Eleven years ago, I had absolutely no understanding of cancer or the brain.  What happened to Jason was scary and, in my mind, inexplicable. I avoided science and math in high school and I had no inclination towards pursuing a career in a health profession.  Now, years later, through my time at optometry school (and a biology degree before that), I have a completely different perspective and a fuller understanding of how cancer affects the brain.  I never would have predicted this is where I would end up.  Although optometrists do not manage the treatment of a brain tumor, they can serve to help initially diagnose its presence and are also involved in the long-term monitoring of progression via assessment of visual fields and the retina.  Perhaps most importantly of all, optometrists can help in the management of day-to-day activities through low vision aids and rehabilitation and also provide understanding and empathy.  I feel fortunate that one day I will be able to, in some small way, help those affected by all of this.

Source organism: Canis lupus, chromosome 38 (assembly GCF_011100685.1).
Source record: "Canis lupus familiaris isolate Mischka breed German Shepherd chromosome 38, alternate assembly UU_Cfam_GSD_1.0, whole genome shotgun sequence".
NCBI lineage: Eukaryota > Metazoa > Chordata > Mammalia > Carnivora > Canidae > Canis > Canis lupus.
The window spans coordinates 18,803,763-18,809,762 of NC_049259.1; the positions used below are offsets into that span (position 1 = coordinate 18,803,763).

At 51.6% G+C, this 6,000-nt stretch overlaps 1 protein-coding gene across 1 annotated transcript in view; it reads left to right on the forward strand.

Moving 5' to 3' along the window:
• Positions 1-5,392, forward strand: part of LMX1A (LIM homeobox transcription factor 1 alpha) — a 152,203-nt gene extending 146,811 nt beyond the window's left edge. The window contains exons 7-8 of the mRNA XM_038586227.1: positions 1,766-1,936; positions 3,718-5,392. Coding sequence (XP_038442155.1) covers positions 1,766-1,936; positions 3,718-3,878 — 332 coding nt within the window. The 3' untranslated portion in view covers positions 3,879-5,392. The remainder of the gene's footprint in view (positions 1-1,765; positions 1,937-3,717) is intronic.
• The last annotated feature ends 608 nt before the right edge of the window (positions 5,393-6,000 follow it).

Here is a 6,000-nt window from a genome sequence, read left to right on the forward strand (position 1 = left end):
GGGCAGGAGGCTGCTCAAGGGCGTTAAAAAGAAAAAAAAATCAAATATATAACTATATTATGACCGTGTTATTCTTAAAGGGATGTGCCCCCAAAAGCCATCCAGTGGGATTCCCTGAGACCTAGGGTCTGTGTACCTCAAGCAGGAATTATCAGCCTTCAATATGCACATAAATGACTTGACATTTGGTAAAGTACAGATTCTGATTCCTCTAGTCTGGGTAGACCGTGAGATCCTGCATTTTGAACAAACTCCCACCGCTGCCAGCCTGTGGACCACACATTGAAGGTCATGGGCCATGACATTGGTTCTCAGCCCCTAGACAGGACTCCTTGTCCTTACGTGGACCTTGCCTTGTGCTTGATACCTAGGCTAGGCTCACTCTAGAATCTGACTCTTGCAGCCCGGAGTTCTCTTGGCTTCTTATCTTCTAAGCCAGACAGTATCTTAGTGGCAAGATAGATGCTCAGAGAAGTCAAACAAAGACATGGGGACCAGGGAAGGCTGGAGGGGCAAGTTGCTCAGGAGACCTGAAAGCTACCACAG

As the days wind down at the VA, I wonder more about the details of how Jason’s healthcare providers handled his case, from diagnosis to treatment.  But I’m not much closer to understanding fully what sort of toll it took on Jason and his mom and his close friends, or any of the patients I’ve seen for that matter.  In time maybe, maybe not.  But so it goes.

On and On

And that’s that.  In my final blog of the summer, I’ll close my three part post by talking about children with disabilities, Perkins School for the Blind, and about a friend with a child who has an inoperable optic glioma.  Should be a good one.  I’ll see you then.